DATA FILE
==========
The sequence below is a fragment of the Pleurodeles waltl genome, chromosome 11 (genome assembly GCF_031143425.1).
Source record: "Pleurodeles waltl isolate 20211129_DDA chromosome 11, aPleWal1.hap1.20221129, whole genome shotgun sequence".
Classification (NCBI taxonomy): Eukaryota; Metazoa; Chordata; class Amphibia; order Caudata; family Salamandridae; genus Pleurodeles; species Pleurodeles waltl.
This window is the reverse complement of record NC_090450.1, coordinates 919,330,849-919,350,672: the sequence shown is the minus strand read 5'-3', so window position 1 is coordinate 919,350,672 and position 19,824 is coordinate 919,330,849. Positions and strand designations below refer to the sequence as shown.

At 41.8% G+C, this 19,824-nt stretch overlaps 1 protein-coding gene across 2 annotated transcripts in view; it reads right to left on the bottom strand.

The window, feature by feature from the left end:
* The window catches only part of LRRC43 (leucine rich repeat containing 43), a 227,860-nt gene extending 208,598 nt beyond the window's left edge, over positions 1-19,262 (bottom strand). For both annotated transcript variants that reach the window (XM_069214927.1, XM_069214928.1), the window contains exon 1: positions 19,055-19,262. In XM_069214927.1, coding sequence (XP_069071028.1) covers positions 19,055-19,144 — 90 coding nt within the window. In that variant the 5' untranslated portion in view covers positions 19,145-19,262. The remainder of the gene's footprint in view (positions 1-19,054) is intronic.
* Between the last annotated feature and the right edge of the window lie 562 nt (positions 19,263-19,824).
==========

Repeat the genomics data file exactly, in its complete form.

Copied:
The sequence below is a fragment of the Pleurodeles waltl genome, chromosome 11 (genome assembly GCF_031143425.1).
Source record: "Pleurodeles waltl isolate 20211129_DDA chromosome 11, aPleWal1.hap1.20221129, whole genome shotgun sequence".
Classification (NCBI taxonomy): Eukaryota; Metazoa; Chordata; class Amphibia; order Caudata; family Salamandridae; genus Pleurodeles; species Pleurodeles waltl.
This window is the reverse complement of record NC_090450.1, coordinates 919,330,849-919,350,672: the sequence shown is the minus strand read 5'-3', so window position 1 is coordinate 919,350,672 and position 19,824 is coordinate 919,330,849. Positions and strand designations below refer to the sequence as shown.

At 41.8% G+C, this 19,824-nt stretch overlaps 1 protein-coding gene across 2 annotated transcripts in view; it reads right to left on the bottom strand.

The window, feature by feature from the left end:
* The window catches only part of LRRC43 (leucine rich repeat containing 43), a 227,860-nt gene extending 208,598 nt beyond the window's left edge, over positions 1-19,262 (bottom strand). For both annotated transcript variants that reach the window (XM_069214927.1, XM_069214928.1), the window contains exon 1: positions 19,055-19,262. In XM_069214927.1, coding sequence (XP_069071028.1) covers positions 19,055-19,144 — 90 coding nt within the window. In that variant the 5' untranslated portion in view covers positions 19,145-19,262. The remainder of the gene's footprint in view (positions 1-19,054) is intronic.
* Between the last annotated feature and the right edge of the window lie 562 nt (positions 19,263-19,824).